Diabetic eye exams powered by artificial intelligence have increased screening rates in young people living with diabetes and could close now “care gaps”, new research indicates.

A study by Johns Hopkins Children’s Center has found that eye screening can reduce an individual’s risk of developing blinding diabetes eye diseases (DED).

The screening consists of images being taken of the back of the eyes without needing to dilate them.

Artificial intelligence (AI) can then present the results of the exam immediately.

According to the research, AI-powered exams could improve the care of young people from ethnic minority backgrounds, who are typically more likely to develop DED.

Individuals from ethnic minority communities also have less access to or adherence with regular screening for eye damage, the study has reported.

During the experiment, the team of researchers analysed the number of diabetic eye exam completion rates in people under the age of 21 with type 1 and type 2 diabetes.

They discovered that all of the young people who underwent AI exams then completed the eye test.

A common DED is diabetic retinopathy – a complication of diabetes caused by high blood sugar levels damaging the back of the eye. If left undiagnosed and untreated, diabetic retinopathy can cause blindness.

Up to nine per cent of young people with type 1 diabetes are impacted by diabetic retinopathy, the data has revealed.

Meanwhile, the study also shows that up to 15% of young people with type 2 diabetes are affected by the condition.

Healthcare professionals advise people with diabetes to have yearly eye screenings because early detection of DED can be key.

Prior research has revealed that only 35% to 72% of young people with diabetes have their annual screenings.

Even fewer young people from ethnic minority backgrounds undergo recommended screenings, previous studies show.

Some reasons why young people do not undergo screening include lack of time, confusion about the need for screenings, inconvenience, access to specialists and transportation.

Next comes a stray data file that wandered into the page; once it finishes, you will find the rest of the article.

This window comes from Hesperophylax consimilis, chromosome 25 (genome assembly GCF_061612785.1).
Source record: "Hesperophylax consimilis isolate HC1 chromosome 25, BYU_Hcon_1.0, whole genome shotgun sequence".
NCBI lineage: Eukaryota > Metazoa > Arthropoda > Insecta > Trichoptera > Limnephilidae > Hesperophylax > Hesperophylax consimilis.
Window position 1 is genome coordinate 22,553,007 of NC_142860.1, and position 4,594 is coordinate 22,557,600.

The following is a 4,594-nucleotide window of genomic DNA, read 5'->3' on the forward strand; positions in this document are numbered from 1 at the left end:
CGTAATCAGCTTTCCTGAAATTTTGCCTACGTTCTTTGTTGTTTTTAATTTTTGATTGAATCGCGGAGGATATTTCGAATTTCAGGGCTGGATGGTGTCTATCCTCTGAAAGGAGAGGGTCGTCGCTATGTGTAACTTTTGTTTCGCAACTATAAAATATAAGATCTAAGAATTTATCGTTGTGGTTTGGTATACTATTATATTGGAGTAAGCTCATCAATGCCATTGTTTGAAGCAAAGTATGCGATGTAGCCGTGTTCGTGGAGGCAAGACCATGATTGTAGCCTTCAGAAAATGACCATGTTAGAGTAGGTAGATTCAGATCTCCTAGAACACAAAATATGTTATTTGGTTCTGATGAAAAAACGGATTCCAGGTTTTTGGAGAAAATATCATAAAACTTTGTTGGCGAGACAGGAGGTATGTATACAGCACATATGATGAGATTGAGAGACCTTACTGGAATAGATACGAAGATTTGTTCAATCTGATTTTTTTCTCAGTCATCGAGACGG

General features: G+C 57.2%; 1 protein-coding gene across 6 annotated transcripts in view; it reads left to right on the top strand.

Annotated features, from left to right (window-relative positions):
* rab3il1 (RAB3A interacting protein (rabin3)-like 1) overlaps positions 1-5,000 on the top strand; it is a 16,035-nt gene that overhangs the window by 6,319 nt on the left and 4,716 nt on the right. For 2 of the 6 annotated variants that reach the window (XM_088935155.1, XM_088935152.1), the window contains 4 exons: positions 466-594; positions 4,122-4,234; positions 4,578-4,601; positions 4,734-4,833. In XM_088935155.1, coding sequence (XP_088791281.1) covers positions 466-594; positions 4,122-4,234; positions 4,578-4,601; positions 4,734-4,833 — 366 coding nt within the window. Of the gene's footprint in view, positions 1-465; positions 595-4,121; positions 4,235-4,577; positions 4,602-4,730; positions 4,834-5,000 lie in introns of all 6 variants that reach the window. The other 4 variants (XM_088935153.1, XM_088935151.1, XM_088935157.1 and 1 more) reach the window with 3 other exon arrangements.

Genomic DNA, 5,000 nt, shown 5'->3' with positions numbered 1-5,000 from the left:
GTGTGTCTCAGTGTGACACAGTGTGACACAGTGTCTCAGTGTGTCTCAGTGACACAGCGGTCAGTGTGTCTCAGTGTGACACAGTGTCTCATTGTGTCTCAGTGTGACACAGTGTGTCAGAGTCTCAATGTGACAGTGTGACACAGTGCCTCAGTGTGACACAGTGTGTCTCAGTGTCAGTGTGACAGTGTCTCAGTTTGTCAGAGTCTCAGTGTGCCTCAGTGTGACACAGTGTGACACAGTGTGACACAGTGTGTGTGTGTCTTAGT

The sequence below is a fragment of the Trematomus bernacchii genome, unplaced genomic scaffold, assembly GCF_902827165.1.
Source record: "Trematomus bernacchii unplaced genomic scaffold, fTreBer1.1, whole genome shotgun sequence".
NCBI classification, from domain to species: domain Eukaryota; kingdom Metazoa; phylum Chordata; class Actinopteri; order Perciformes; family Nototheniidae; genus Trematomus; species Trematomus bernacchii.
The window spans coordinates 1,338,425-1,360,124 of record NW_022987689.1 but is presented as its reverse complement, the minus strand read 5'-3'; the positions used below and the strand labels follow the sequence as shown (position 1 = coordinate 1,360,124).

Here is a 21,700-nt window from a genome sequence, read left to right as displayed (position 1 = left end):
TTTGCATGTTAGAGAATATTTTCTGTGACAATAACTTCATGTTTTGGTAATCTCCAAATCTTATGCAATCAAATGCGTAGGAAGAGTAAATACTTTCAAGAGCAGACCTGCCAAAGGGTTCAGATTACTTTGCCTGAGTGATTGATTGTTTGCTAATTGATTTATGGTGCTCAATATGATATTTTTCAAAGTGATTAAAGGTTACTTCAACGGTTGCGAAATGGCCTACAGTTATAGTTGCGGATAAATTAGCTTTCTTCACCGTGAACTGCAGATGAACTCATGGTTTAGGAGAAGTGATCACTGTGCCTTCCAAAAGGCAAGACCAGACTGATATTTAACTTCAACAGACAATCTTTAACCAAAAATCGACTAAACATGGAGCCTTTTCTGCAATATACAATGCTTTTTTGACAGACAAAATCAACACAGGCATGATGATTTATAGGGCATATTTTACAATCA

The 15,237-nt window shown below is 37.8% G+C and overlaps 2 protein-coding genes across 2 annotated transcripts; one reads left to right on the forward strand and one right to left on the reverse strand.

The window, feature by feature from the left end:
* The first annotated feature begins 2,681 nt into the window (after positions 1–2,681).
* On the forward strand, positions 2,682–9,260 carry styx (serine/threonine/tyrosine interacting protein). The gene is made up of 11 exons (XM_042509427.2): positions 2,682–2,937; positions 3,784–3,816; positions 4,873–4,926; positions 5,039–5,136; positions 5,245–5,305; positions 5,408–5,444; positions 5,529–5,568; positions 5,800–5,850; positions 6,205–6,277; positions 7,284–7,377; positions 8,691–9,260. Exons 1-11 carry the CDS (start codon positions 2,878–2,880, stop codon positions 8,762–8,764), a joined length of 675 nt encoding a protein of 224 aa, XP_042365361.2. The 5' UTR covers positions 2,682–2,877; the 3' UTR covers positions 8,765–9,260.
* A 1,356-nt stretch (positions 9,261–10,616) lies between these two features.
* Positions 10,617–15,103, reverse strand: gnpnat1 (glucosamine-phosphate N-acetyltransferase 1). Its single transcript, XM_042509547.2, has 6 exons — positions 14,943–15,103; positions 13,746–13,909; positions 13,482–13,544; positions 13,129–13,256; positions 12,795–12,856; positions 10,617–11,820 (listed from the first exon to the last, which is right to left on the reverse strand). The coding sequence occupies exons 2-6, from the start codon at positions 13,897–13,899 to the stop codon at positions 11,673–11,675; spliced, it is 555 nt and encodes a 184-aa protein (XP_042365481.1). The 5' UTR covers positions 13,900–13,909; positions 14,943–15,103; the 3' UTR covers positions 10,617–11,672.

More than 160 young people aged from eight to 21 took part in the study between November 2021 and June 2022.

A total of 83 participants were referred to either an optometrist or ophthalmologist for an eye exam.

Whereas the remaining 81 participants underwent a short autonomous AI system diabetic eye exam during a visit to an endocrinologist.

Senior author Dr Risa Wolf said: “If it is present, a referral is made to an eye doctor for further evaluation. If it is absent, you’re good for the year, and you just saved yourself time.”

According to the results, more than 30% of the participants in the autonomous AI group showed signs of DED.

Dr Wolf said: “With AI technology, more people can get screened, which could then help identify more people who need follow-up evaluation.

“If we can offer this more conveniently at the point of care with their diabetes doctor, then we can also potentially improve health equity, and prevent the progression of diabetic eye disease.”

Read the study in the journal Nature Communications.  

Get our free newsletters

Stay up to date with the latest news, research and breakthroughs.

You May Also Like

Top diabetes professor drafts risk assessment document for frontline COVID-19 staff

The health and wellbeing of frontline NHS staff has been prioritised among…

Twice daily dairy intakes could reduce type 2 diabetes risk

Eating cheese, yoghurt or eggs twice a day could help lower the…

Conversation about doctors’ appointments occurring virtually rumbles on

More than half of GP appointments are still being delivered remotely in…